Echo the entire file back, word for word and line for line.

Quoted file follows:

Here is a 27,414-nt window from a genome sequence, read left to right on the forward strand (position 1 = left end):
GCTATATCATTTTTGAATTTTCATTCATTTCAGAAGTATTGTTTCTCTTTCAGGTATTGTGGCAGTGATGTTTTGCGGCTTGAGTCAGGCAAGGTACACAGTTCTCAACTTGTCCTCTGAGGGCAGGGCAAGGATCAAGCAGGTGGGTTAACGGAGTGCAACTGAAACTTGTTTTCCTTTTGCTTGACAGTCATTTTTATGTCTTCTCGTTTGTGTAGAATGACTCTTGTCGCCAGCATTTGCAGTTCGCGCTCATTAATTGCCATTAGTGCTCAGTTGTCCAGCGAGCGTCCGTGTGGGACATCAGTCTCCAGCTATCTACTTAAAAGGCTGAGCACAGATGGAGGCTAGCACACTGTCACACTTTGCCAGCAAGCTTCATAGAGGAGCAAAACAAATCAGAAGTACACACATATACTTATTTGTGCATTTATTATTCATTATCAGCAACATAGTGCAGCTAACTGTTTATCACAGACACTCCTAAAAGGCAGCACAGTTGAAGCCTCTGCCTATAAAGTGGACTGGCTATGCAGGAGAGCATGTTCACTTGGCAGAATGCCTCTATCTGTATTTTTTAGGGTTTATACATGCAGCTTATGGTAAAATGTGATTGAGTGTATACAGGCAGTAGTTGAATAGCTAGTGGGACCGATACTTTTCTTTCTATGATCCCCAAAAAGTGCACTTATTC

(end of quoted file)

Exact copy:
Here is a 27,414-nt window from a genome sequence, read left to right on the forward strand (position 1 = left end):
GCTATATCATTTTTGAATTTTCATTCATTTCAGAAGTATTGTTTCTCTTTCAGGTATTGTGGCAGTGATGTTTTGCGGCTTGAGTCAGGCAAGGTACACAGTTCTCAACTTGTCCTCTGAGGGCAGGGCAAGGATCAAGCAGGTGGGTTAACGGAGTGCAACTGAAACTTGTTTTCCTTTTGCTTGACAGTCATTTTTATGTCTTCTCGTTTGTGTAGAATGACTCTTGTCGCCAGCATTTGCAGTTCGCGCTCATTAATTGCCATTAGTGCTCAGTTGTCCAGCGAGCGTCCGTGTGGGACATCAGTCTCCAGCTATCTACTTAAAAGGCTGAGCACAGATGGAGGCTAGCACACTGTCACACTTTGCCAGCAAGCTTCATAGAGGAGCAAAACAAATCAGAAGTACACACATATACTTATTTGTGCATTTATTATTCATTATCAGCAACATAGTGCAGCTAACTGTTTATCACAGACACTCCTAAAAGGCAGCACAGTTGAAGCCTCTGCCTATAAAGTGGACTGGCTATGCAGGAGAGCATGTTCACTTGGCAGAATGCCTCTATCTGTATTTTTTAGGGTTTATACATGCAGCTTATGGTAAAATGTGATTGAGTGTATACAGGCAGTAGTTGAATAGCTAGTGGGACCGATACTTTTCTTTCTATGATCCCCAAAAAGTGCACTTATTC